A Diffuse Fine Papular and Pustular Rash in a Man With Advanced Human Immunodeficiency Virus and Diabetes

Clinical Infectious Diseases, Jan 2018

Viljoen, Charle, Dladla, Khanyisile, Francis, Innocent, Wainwright, Helen, Meintjes, Graeme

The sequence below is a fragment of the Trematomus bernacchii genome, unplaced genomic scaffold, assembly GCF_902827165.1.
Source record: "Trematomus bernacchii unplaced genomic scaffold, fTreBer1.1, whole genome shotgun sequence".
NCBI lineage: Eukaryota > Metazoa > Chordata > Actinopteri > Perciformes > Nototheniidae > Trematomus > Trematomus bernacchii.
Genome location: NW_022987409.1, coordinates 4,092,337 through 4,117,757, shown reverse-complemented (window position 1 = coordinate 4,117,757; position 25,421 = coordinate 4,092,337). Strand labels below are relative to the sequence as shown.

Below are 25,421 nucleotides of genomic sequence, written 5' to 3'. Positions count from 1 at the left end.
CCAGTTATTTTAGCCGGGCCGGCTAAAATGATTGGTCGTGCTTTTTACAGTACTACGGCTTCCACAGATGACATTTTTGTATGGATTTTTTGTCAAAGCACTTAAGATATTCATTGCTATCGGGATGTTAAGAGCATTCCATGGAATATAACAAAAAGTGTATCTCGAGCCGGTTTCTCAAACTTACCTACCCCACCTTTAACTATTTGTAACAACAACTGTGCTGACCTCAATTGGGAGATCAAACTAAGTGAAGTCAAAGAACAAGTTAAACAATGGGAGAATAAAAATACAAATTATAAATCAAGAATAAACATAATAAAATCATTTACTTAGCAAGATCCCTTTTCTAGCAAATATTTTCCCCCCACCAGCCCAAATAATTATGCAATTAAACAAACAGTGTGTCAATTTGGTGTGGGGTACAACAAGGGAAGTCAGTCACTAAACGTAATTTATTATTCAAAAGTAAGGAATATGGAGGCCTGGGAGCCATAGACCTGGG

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A Diffuse Fine Papular and Pustular Rash in a Man With Advanced Human Immunodeficiency Virus and Diabetes